Why is it that negative memories have a way of standing out? This is true for personal experiences as well as professional ones. I remember starting a new job many years ago. I was filled with excitement and energy about how I could contribute to the team's success. But when I brought my fresh product marketing ideas to the owner of the small tech company I had just joined, he quickly shut me down: "We do not do it like that."
Those seven cringe-worthy words can turn a great day into a real downer -- especially if you were eager to share a promising idea. It feels like a verbal smack in the face.
For me, it was not a one-time occurrence. I soon realized that my boss's repeated dismissal of forward-thinking ideas -- not just from me, but from colleagues as well -- revealed plenty about the pace of development at my new workplace. I knew I would not last long in a culture that rejected progress.
If you hear this phrase regularly from executive sponsors or team leads, you may feel like throwing up your hands and quitting. But that would rob you -- and your company -- of an opportunity to grow. So, instead of wilting right there on the spot or slinking off to your desk to grumble, try this: Consider the reasons behind why the person said that in the first place.
Sure, those words can feel like a crushing blow. But taking an active role in understanding "why" can help you grow.
You may discover there was a good reason for turning down your idea. Perhaps it violated some deeply held value of the business. Perhaps it was simply that the timing was poor, and another approach would have helped.
Or it could be that this person is afraid of change and always has been. But you'll never find out if you do not try to understand the "why" behind the "no."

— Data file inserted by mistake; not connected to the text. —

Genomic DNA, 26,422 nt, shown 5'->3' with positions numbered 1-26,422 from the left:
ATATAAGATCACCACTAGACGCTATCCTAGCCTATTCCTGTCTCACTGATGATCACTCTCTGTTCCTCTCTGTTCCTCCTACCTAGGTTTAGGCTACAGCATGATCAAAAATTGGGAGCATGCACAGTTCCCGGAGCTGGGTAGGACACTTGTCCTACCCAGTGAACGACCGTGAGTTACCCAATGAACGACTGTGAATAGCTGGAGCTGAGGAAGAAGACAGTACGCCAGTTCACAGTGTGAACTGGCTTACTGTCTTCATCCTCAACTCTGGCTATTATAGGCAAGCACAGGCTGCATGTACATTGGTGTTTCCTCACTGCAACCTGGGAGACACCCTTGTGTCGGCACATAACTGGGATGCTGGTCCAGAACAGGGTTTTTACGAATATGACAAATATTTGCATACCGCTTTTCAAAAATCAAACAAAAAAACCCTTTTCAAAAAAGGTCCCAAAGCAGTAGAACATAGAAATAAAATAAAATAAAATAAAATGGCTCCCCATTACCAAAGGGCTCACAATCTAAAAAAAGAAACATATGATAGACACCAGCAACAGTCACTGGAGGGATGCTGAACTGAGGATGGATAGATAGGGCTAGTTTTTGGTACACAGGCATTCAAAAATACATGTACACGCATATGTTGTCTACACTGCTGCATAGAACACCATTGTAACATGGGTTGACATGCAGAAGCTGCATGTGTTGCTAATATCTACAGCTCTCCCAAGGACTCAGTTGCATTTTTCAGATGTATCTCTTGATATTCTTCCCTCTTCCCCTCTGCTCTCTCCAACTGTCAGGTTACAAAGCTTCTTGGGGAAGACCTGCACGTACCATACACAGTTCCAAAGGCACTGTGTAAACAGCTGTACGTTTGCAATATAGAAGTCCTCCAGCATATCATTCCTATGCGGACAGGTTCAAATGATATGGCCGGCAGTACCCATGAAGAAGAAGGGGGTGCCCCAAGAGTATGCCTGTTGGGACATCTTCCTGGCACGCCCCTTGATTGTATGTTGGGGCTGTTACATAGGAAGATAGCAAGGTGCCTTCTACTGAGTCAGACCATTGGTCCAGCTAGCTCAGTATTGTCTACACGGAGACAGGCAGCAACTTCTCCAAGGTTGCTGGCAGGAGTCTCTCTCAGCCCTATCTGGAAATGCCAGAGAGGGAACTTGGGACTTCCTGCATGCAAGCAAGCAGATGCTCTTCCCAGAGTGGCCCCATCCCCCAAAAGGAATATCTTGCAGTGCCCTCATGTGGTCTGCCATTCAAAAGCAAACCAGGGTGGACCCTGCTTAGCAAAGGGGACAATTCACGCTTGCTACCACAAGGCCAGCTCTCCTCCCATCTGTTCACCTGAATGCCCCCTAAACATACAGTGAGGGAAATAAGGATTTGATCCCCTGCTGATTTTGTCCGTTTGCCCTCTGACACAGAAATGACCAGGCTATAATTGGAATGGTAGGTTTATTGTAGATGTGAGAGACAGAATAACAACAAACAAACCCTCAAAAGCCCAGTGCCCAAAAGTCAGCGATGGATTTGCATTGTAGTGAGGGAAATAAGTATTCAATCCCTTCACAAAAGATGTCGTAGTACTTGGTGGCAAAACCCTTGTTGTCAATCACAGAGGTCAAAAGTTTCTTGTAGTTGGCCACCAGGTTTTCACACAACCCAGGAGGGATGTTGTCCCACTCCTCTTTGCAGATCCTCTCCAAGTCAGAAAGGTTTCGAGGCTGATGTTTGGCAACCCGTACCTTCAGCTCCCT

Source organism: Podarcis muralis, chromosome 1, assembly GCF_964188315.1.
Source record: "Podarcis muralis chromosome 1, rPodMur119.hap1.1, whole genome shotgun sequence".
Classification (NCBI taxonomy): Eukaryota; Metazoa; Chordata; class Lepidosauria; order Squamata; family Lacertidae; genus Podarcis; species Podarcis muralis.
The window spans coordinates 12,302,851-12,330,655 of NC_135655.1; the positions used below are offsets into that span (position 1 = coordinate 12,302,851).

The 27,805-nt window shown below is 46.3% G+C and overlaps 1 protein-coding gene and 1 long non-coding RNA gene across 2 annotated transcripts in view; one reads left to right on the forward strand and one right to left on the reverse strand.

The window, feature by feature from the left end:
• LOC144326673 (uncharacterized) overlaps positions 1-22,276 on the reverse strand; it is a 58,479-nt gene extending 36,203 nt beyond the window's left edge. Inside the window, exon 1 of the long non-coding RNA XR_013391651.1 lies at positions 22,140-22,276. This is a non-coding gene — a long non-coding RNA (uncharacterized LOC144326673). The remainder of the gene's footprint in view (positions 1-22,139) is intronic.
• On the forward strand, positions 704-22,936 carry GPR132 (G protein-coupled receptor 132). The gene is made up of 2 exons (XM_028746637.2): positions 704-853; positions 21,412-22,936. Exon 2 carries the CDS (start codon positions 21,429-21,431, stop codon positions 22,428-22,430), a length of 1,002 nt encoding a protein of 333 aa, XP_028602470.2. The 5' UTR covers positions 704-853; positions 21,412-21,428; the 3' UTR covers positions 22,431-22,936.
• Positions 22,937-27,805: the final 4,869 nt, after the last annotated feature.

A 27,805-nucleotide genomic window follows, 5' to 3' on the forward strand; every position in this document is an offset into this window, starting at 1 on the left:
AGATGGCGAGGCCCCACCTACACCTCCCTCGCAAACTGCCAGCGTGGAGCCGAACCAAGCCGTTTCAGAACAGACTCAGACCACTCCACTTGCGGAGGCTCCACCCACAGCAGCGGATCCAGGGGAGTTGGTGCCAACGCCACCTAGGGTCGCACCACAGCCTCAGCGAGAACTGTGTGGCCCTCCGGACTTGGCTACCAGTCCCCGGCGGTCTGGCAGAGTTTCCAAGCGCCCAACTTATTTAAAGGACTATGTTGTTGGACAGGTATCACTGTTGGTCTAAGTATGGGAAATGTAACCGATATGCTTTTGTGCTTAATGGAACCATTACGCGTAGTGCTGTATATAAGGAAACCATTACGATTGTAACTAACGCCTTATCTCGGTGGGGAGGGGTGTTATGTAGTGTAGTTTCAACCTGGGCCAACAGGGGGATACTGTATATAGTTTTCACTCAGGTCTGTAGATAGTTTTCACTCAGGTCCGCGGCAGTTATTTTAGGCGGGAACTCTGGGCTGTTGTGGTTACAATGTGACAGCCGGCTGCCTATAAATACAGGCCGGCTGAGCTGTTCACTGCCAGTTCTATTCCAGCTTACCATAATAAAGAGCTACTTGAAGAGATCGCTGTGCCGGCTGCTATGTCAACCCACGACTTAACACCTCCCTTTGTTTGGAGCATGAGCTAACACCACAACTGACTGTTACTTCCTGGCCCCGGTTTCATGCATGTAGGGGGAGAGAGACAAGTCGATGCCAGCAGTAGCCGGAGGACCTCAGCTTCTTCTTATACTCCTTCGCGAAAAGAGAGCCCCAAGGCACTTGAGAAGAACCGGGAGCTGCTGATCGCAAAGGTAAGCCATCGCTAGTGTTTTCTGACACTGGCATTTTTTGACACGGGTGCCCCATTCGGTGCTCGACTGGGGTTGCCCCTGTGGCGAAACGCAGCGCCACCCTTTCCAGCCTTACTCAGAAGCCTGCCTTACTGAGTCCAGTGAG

So next time your boss shuts you down, take a deep breath and then reflect on the following:
Consider the goals
How does your proposal fit into the business goals? Be critical and separate your feelings from the analysis. If your idea conflicts with the strategic goals of the company, then commit to better understanding those goals. When you do, your next proposal will be more likely to line up with what the overall company is striving towards.
Ask follow up questions
If you cannot conjure up a valid reason that you were turned down, then go ahead and ask, "Why not? or "Can you help me understand why?" As long as you do not come across as confrontational (or a whiner), this will signal your genuine desire to understand their reasoning, and it will likely lead to a constructive conversation.
Make your case
If you hear a flustered "Just because! "or "We just don't," the person probably does not have a compelling reason to torpedo your idea -- but you may be threatening the carefully cultivated status quo. Tread carefully, but do not shrivel. Respectfully lay out your plan and offer specifics. When making your argument, be sure to tie in how your idea relates to the company's goals.
Take it at face value
People usually do not start off the day by asking, "Hmm... whose dreams will I crush today?" That knee-jerk response may be a sign that this person is feeling rushed, preoccupied -- or even afraid to upset the higher-ups. And yes, there's a chance you may have simply caught them at the wrong time. Instead of taking it personally, consider the other person's perspective and challenges.
You cannot change the way people respond to new ideas. But you can change the way you champion those ideas, accept constructive criticism, and fight for the ones that really matter.
You do not need to passively accept rejection -- it is not the end. See it instead as a call to action on your part.
Do not let a knee-jerk "no" keep you from learning, growing, or even convincing the team to take a fresh look at your idea.
When you step up and take action, you can make progress.
How have you responded to "we do not do it like that" in the past?